Heart disease in South Africa has moved from a disease affecting mostly white males to one that affects younger, black people. This is largely due to lifestyle choices.
The cardiovascular patient profile is changing in South Africa
Formerly a disease affecting mostly white males, heart disease has moved to one that affects younger, black people. This is largely due to lifestyle choices.
Increase in heart attacks among young black people
Fatty foods, smoking and lack of exercise are big contributing factors to cardio-vascular disease. Yet, many of us seldom heed messages cautioning us to change our lifestyles, especially our diet.
Fast- and fatty foods dominate bad eating habits of young black people
Many people, such as Zethu Phaliso, admit to bad eating habits. â??I just buy whatever I find. I donâ??t think, maybe, I should eat healthily. I do eat a lot of fats and after that I drink lots of water and jog. Itâ??s not a problem,â? says 27-year-old Zethu.
Twenty-eight year-old Nolufefe Magoda also likes fatty foods. “When Iâ??m at home I eat fatty foods… fried eggs, fried fish, fried Russians [sausages], amagwinya [vetkoek]. Everything on my plate would be like fat. But in the mornings I go jogging. So, itâ??s like I eat my fat, then I go jogging to reduce fat in my body,â? she says.
Unhealthy junk food is convenient and affordable
Some, like 24-year-old Junior Buhlebodwa Dludla, from Soweto, blames the convenience and affordability of unhealthy or junk food for bad eating habits.
â??We eat bunny chow â?? i-kota, you know. I-kota is not actually healthy. So, yeah, I donâ??t eat healthy, I think. Getting a non-healthy meal is like a phone call away. You can call them and tell them, â??this is what I wantâ??. And you get it in minutes,â? says Junior Buhlebodwa Dludla.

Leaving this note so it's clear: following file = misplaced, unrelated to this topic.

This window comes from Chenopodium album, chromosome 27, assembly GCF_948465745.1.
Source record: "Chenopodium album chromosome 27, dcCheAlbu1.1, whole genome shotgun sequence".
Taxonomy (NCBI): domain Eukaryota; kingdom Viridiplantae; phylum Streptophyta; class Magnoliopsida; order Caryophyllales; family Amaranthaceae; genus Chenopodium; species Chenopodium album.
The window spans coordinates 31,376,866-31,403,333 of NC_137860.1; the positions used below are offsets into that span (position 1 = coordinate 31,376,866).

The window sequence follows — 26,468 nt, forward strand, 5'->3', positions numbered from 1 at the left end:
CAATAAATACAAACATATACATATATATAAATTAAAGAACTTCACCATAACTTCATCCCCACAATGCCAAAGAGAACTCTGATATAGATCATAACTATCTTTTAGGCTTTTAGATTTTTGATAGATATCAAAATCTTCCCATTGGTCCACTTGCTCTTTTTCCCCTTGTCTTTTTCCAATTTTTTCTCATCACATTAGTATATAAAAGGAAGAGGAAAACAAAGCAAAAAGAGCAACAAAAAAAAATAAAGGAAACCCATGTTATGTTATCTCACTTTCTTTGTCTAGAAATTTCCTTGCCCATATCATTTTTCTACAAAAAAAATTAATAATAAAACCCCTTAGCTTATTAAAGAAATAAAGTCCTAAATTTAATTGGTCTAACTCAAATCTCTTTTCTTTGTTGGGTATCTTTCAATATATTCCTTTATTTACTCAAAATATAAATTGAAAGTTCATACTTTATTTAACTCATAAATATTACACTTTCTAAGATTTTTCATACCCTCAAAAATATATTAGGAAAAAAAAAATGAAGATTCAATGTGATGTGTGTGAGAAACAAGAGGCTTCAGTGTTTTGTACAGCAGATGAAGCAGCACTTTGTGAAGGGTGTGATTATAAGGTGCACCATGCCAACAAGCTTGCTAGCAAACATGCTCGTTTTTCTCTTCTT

Difficult to change to healthy lifestyle
It would seem that young South Africans do know that eating healthily and exercising is important. However, they find it difficult to actually change to a healthy lifestyle. But they best be warned as fatty foods and lack of exercise contribute to increased cholesterol levels, high blood pressure and diabetes, which can all lead to a sudden heart attack.
Fast/junk foods responsible for increase in high cholesterol levels
Professor Derrick Raal, head of the Endocrinology Department at Charlotte Maxeke hospital, says new eating habits are responsible for an increase of high cholesterol levels in the black population.
â??As people are changing from their traditional diet coming to now eating fast foods – KFC, Mc Donaldâ??s, etc., their cholesterol levels are starting to go up. We are starting to see much higher cholesterol levels in our black population and whatâ??s coming with that is more and more heart attacks,â? says Professor Raal.
Heart disease no longer a â??white manâ??s diseaseâ??
â??At this point in time in South Africa, there are about 80 heart attacks a day and as many strokes. It used to be considered as sort of a â??white manâ??s diseaseâ??. But now, particularly in the urbanised black population with more fast foods, we are increasingly starting to see more heart attacks, obesity and more diabetes,â? says Professor Raal.
Non-communicable diseases on the rise
Professor Raal says statistics show that non-communicable diseases are on the rise. When he was a medical student at Baragwanath Hospital he says heart attacks were rare, but now theyâ??re seeing two or three heart attacks a day.
He adds that people should be aware that there are hardly any warning signs for cardio-vascular or heart disease. People only realise theyâ??ve been at risk after theyâ??ve had a heart attack or a stroke. He urges people not to smoke and to keep their weight down â?? with special attention to their waist measurement â?? to help avoid high blood pressure, high cholesterol levels or heart attack.
Professor Raal says that up to 80% of the incidence of heart disease can be prevented if people start making baby steps towards living a healthier lifestyle.
For complete article see: http://www.health-e.org.za/news/article.php?uid=20033435